Night Blooming Jasmine – I Planted Roots in Mexico

2021 January 2021 Tommy Clarkson

By Tommy Clarkson on the January 2021 Edition

Night Blooming Jasmine Cestrum nocturnum

Family Solanaceae

Also known as Lady of the Night, Night Queen, Queen of the Night. Night Jasmine, Night Jessamine, Dama de Noche, Night Syringo, Night Cestrum, Night-Blooming Jessamine or Night Blooming Cestrum

With some of those other names, one might confuse it with a magnificent late evening flowering cacti about which I have al-ready written or some of the more well-known evening, “working girls” from downtown! Actually, it is a sub-tropical plant that was first discovered growing in the West Indies. Interestingly, there is a belief that, quite possibly, it was taken to Europe by Christopher Columbus in the 15th century.

Actually, it isn’t a true jasmine. It’s a tropical evergreen in the nightshade family which commonly grows wild in subtropical regions and even temperate climates around the world. It is aptly named, as its white-yellow, tubular flowers bloom only at night with them closing during the day.

Known for its sweet smelling blossoms, some assert that it may be the strongest scented plant in the world. When in bloom, the flowers release a scent of fragrant perfume that pervades the area around the plant year round. Often it is grown near a patio or an open window where its aroma can be enjoyed on summer evenings.

Wrapping a lot of information up concisely was Dr. Art Whistler’s  description,  from    Tropical  Ornamentals,    that  they  are “distinguishable by alternate leaves, acute leaf tips, panicles of many tubular, pale yellow flowers with straight lobes, and (a) powerful nighttime fragrance.”

In turn, he noted, “It differs from Cestrum diurnum most obviously by the time of fragrance and the corolla lobes that are erect rather than curved back.” He closed citing that “Cestrum elegans Schlechter differs most obviously in having pink purple flowers.’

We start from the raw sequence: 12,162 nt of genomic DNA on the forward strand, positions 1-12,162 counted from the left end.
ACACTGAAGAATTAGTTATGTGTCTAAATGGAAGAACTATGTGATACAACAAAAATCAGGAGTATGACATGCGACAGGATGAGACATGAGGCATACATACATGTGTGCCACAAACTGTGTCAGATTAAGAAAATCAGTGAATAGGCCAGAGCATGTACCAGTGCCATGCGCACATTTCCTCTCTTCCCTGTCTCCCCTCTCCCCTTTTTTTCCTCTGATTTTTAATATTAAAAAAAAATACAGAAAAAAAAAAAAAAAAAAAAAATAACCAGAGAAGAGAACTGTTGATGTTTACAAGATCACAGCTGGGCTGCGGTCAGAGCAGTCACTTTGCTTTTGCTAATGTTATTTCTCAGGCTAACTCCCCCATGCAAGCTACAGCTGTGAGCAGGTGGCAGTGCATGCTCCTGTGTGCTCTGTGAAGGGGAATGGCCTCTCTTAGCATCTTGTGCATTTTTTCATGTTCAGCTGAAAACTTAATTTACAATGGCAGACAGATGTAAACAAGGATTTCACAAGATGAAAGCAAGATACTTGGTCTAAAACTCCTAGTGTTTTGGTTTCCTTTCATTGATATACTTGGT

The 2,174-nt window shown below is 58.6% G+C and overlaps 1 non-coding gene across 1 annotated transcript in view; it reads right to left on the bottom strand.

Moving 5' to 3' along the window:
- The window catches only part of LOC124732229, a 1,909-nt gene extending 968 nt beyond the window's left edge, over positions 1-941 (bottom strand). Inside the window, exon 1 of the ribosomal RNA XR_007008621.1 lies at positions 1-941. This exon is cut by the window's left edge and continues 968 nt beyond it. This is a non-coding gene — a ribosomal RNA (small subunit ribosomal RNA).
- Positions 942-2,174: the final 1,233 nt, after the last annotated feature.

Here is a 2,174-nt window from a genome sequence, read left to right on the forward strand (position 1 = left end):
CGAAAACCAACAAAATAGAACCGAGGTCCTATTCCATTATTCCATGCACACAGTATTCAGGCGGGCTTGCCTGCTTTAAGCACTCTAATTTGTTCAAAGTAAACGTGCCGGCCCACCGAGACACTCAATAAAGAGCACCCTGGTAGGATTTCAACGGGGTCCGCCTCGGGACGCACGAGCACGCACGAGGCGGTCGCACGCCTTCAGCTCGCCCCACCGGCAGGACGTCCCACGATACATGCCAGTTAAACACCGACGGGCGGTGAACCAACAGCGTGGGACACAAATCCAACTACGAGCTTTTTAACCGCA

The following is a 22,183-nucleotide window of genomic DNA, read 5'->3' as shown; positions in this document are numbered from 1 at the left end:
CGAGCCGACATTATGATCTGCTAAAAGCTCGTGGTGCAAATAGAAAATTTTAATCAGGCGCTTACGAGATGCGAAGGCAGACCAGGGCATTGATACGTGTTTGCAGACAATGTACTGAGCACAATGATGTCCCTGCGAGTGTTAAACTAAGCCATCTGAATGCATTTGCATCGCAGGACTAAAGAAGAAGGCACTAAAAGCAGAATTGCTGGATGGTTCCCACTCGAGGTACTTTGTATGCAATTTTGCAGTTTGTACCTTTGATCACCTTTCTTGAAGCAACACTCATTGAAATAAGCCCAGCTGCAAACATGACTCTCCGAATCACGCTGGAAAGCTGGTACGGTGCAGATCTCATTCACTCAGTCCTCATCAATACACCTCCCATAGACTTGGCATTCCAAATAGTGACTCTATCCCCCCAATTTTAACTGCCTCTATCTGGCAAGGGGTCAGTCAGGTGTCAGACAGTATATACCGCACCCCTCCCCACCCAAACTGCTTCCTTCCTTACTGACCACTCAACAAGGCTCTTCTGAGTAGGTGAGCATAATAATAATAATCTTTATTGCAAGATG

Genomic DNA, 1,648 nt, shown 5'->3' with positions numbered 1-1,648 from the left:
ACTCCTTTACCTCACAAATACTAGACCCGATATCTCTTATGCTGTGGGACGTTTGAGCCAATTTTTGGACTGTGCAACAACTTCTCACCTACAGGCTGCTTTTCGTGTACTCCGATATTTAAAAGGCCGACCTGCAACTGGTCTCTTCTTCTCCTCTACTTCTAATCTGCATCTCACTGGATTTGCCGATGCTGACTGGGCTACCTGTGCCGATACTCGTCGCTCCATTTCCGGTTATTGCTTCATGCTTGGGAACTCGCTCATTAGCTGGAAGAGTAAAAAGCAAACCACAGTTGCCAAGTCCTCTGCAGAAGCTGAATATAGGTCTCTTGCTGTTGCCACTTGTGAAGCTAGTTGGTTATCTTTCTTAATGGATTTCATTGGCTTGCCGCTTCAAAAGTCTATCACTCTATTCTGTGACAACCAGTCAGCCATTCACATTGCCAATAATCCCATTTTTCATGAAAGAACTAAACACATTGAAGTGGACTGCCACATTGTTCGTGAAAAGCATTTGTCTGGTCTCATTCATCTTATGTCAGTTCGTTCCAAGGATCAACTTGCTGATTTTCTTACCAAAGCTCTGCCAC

In addition, I quote Nellie Neal’s comments in her book, Gardner’s Guide to Tropical Plants. Clearly, an advocate of this plant, in it, she waxes, “Night Blooming Jasmine could be called the ‘romance plant,’ for all the courting couples it has sparked. One whiff of the distinctive, sweet but musky fragrance and every garden becomes a seductive tropical paradise . . . . Stroll the streets of the French Quarter in New Orleans on a late summer night (as Patty and I have enjoyed) for a total immersion experience in the dark charms of the night-blooming jasmine. The flowers glow, the fragrance enchants, and everyone falls in love with this plant.”

And, at the sake of some manner of redundancy, Stirling MacOboy stated in Tropical Flowers and Plants, “They are easy to strike from cuttings. And any one of the 200 (Cestrum) species makes a really showy display. With careful selection, you can have one or another in flower all of the time in warm climates, either in the open garden or in tubs.”

Its tubular flowers are five-eighth to three-quarters of an inch (1.59-1.91 cm) long and are borne in axillary panicles. Its white fruit is a sub-globose berry, one quarter to three eighth of an inch (6.35-0.53 mm) in diameter. But an important point to keep in mind is that, though the smell is wonderful, the fruit is poisonous to humans.

Regarding maintenance, trim its long scandent branches (characterized by a climbing mode of growth) regularly, to keep it attractively shaped. Attended to in this manner, they can be nicely employed as a hedge. They thrive in containers as does ours and propagate easily. About the only pest for which to watch are Whiteflies.

Cestrum nocturnum grows best in partial to full sun inasmuch as too much shade may cause a lack of blooms. It’s not particular about the soil in which it is planted, but needs to be watered regularly. When first planted, it needs deep, weekly watering – though do ensure the soil is not soggy – and then, daily, check it carefully for dry soil, followed by appropriate watering.

Irish poet, Thomas Moore, who lived from 1779 – 1852, had it fully correct when he penned, “From plants that wake when others sleep, from timid jasmine buds that keep their odor to themselves all day, but when the sunlight dies away let the delicious secret out to every breeze that roams about.”


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